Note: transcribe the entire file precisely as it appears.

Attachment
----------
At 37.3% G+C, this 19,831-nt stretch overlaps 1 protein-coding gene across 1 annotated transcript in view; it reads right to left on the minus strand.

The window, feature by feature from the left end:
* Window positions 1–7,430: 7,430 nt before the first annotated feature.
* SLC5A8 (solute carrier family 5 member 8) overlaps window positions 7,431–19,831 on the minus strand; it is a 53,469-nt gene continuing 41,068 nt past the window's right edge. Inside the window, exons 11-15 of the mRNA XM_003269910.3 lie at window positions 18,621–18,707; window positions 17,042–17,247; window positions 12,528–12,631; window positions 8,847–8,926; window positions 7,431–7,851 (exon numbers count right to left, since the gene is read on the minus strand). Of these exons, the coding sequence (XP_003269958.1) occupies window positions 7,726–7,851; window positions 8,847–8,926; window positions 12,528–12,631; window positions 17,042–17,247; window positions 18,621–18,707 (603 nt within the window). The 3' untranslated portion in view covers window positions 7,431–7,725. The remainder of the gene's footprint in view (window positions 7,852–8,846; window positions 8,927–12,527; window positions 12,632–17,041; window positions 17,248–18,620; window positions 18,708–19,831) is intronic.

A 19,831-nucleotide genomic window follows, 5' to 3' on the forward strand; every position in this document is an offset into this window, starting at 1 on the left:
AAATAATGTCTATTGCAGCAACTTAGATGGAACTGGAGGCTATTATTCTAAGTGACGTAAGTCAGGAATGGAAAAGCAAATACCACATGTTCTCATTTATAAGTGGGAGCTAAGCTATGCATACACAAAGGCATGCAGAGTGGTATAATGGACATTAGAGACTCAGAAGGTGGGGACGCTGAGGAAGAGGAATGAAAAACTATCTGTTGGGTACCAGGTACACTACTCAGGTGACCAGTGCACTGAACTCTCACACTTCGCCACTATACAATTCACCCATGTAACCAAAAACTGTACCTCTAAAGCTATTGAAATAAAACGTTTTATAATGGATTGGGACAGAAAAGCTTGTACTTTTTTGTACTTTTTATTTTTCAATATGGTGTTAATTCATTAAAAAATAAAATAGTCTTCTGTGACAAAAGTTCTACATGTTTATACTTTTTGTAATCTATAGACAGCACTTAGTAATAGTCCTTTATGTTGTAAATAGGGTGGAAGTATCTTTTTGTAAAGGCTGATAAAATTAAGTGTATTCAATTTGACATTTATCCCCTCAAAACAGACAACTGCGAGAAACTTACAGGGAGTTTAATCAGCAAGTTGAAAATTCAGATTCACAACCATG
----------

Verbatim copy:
At 37.3% G+C, this 19,831-nt stretch overlaps 1 protein-coding gene across 1 annotated transcript in view; it reads right to left on the minus strand.

The window, feature by feature from the left end:
* Window positions 1–7,430: 7,430 nt before the first annotated feature.
* SLC5A8 (solute carrier family 5 member 8) overlaps window positions 7,431–19,831 on the minus strand; it is a 53,469-nt gene continuing 41,068 nt past the window's right edge. Inside the window, exons 11-15 of the mRNA XM_003269910.3 lie at window positions 18,621–18,707; window positions 17,042–17,247; window positions 12,528–12,631; window positions 8,847–8,926; window positions 7,431–7,851 (exon numbers count right to left, since the gene is read on the minus strand). Of these exons, the coding sequence (XP_003269958.1) occupies window positions 7,726–7,851; window positions 8,847–8,926; window positions 12,528–12,631; window positions 17,042–17,247; window positions 18,621–18,707 (603 nt within the window). The 3' untranslated portion in view covers window positions 7,431–7,725. The remainder of the gene's footprint in view (window positions 7,852–8,846; window positions 8,927–12,527; window positions 12,632–17,041; window positions 17,248–18,620; window positions 18,708–19,831) is intronic.

A 19,831-nucleotide genomic window follows, 5' to 3' on the forward strand; every position in this document is an offset into this window, starting at 1 on the left:
AAATAATGTCTATTGCAGCAACTTAGATGGAACTGGAGGCTATTATTCTAAGTGACGTAAGTCAGGAATGGAAAAGCAAATACCACATGTTCTCATTTATAAGTGGGAGCTAAGCTATGCATACACAAAGGCATGCAGAGTGGTATAATGGACATTAGAGACTCAGAAGGTGGGGACGCTGAGGAAGAGGAATGAAAAACTATCTGTTGGGTACCAGGTACACTACTCAGGTGACCAGTGCACTGAACTCTCACACTTCGCCACTATACAATTCACCCATGTAACCAAAAACTGTACCTCTAAAGCTATTGAAATAAAACGTTTTATAATGGATTGGGACAGAAAAGCTTGTACTTTTTTGTACTTTTTATTTTTCAATATGGTGTTAATTCATTAAAAAATAAAATAGTCTTCTGTGACAAAAGTTCTACATGTTTATACTTTTTGTAATCTATAGACAGCACTTAGTAATAGTCCTTTATGTTGTAAATAGGGTGGAAGTATCTTTTTGTAAAGGCTGATAAAATTAAGTGTATTCAATTTGACATTTATCCCCTCAAAACAGACAACTGCGAGAAACTTACAGGGAGTTTAATCAGCAAGTTGAAAATTCAGATTCACAACCATG